Youth prepare for election

PHOTO: Voter turnout from individuals ages 18-29 increased from 20 percent in 2014 to 36 percent in 2018, according to the U.S. Census Bureau.

By Mattias RowenBale and Nousha Nusbaum, Staff–

The November election is fast approaching, and some Davis High students are eligible to vote for the first time.

Young people historically have low voter turnout but some officials hope that this will not be the case in this election.

Students who are not yet old enough to vote but wish to be involved in the election have found other ways to participate. Some Blue Devils under 18 are volunteering as poll workers, helping the organization Rock The Vote Davis, or finding unique ways to contribute.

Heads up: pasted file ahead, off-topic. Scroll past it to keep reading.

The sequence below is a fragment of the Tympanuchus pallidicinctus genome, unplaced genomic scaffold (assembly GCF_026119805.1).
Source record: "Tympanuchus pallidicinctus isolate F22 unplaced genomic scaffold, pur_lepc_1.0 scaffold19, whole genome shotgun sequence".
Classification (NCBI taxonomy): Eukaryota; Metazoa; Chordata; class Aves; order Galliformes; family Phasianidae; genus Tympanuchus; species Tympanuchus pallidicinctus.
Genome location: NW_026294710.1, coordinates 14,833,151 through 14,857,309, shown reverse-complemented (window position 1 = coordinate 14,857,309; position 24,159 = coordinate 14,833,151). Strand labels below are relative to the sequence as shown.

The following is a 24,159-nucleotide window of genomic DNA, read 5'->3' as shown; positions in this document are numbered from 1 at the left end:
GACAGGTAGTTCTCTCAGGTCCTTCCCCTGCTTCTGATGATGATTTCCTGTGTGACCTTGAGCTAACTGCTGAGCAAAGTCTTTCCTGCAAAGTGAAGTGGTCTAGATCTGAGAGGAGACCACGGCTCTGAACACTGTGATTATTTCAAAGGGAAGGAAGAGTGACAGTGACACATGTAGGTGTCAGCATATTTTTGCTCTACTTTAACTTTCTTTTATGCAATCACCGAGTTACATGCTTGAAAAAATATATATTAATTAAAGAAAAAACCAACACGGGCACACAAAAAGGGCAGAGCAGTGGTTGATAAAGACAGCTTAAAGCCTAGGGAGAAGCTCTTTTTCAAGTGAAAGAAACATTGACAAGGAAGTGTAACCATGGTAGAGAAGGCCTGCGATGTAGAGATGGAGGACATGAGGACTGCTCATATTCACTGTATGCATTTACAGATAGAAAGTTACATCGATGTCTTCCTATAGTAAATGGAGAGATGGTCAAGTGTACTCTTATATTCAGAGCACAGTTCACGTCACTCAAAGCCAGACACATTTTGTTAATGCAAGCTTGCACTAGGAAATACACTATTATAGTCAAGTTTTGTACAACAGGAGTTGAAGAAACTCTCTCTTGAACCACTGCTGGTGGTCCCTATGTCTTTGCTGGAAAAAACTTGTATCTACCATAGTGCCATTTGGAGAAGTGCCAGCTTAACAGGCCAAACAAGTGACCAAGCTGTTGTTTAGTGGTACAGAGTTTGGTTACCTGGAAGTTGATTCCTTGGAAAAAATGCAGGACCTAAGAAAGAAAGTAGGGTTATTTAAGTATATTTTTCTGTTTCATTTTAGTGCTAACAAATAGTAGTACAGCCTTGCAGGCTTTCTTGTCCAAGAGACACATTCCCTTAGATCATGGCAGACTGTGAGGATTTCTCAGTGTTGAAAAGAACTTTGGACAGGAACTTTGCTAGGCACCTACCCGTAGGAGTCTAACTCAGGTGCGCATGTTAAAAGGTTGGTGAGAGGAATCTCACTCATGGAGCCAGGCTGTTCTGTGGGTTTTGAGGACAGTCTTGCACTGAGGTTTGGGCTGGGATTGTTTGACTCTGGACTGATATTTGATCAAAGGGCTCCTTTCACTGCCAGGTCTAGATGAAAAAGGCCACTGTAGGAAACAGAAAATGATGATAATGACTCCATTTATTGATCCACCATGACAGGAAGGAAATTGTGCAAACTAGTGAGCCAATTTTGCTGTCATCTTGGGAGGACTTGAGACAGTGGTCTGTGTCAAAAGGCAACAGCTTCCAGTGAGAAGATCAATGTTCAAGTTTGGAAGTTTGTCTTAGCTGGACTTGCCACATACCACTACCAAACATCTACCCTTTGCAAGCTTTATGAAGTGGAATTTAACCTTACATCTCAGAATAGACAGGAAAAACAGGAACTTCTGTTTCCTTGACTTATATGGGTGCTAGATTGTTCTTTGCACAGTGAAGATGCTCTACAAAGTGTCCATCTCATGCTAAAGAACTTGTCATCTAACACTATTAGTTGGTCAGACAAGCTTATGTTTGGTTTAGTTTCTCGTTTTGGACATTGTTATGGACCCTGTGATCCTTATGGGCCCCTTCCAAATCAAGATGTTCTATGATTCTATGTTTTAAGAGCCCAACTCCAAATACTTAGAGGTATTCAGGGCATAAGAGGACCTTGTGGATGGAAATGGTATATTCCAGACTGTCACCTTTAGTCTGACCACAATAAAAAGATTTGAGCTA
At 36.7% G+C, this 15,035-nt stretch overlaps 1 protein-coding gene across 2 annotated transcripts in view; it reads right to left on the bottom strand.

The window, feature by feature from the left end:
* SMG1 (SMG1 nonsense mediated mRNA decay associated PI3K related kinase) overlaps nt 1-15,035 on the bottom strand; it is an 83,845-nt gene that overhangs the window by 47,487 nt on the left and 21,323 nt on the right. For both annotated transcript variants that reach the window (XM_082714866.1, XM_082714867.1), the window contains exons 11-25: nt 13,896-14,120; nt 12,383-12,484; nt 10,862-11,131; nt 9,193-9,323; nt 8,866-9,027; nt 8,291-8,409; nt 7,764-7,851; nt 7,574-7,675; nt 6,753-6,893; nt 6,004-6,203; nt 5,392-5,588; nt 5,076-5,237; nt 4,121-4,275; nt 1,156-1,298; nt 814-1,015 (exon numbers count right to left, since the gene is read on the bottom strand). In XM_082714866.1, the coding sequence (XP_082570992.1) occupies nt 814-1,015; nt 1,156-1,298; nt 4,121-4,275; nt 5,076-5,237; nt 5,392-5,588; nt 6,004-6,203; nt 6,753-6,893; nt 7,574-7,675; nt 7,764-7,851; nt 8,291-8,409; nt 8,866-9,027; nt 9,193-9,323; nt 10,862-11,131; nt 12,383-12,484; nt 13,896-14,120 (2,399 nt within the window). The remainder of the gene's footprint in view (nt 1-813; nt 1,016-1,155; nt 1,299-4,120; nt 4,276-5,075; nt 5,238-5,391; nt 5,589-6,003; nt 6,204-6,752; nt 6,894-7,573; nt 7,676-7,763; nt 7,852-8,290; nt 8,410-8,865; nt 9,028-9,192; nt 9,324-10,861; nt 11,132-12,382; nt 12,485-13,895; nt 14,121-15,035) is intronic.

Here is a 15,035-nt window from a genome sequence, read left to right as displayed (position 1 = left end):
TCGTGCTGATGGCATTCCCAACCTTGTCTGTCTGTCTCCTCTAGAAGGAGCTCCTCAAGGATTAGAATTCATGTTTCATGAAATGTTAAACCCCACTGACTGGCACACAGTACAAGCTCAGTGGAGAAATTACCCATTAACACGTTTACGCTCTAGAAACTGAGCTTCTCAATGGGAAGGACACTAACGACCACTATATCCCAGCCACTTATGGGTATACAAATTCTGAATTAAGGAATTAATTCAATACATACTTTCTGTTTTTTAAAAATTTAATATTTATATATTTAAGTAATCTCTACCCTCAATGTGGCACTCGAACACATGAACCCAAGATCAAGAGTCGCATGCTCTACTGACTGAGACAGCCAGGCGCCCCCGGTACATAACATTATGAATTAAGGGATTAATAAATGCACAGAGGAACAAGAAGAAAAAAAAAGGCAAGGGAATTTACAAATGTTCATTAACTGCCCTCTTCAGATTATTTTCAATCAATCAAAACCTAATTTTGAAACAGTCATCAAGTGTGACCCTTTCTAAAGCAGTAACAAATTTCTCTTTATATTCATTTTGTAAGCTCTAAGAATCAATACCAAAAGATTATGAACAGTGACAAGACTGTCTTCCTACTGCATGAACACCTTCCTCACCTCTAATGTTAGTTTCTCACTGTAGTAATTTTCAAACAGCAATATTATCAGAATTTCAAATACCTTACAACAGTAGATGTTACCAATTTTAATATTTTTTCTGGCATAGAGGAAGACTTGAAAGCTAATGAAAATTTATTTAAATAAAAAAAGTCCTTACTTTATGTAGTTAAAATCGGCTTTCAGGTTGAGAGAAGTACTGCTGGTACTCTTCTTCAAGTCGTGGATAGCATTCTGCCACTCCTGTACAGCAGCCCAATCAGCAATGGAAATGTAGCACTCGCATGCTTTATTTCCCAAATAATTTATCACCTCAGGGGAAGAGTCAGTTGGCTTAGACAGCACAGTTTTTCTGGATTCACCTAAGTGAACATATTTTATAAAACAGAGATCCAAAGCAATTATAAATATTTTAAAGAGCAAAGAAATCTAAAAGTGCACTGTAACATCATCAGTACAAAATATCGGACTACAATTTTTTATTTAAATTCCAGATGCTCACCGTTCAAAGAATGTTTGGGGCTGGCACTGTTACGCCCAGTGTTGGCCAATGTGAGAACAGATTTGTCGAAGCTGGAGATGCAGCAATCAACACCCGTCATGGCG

Only 25.3 percent of eligible voters in Yolo County between the ages of 18-24 voted in the 2016 presidential election. The statewide average of eligible youth voters is 36.6 percent. 

“I do believe that there's a disconnect that's happening in our population in terms of our high school students, really needing to help them understand the importance of elections, getting engaged, and doing the work,” said Jesse Salinas, registrar of voters in Yolo County. 

Salinas also theorizes that college students getting ballots from their home counties may contribute to this discrepancy.

One such college student is UC Davis freshman Theo Tran, who feels he can make a more impactful vote in his home of Placer County. “We can not forget about our own local government institutions that have also been put into place to serve our community,” Tran said.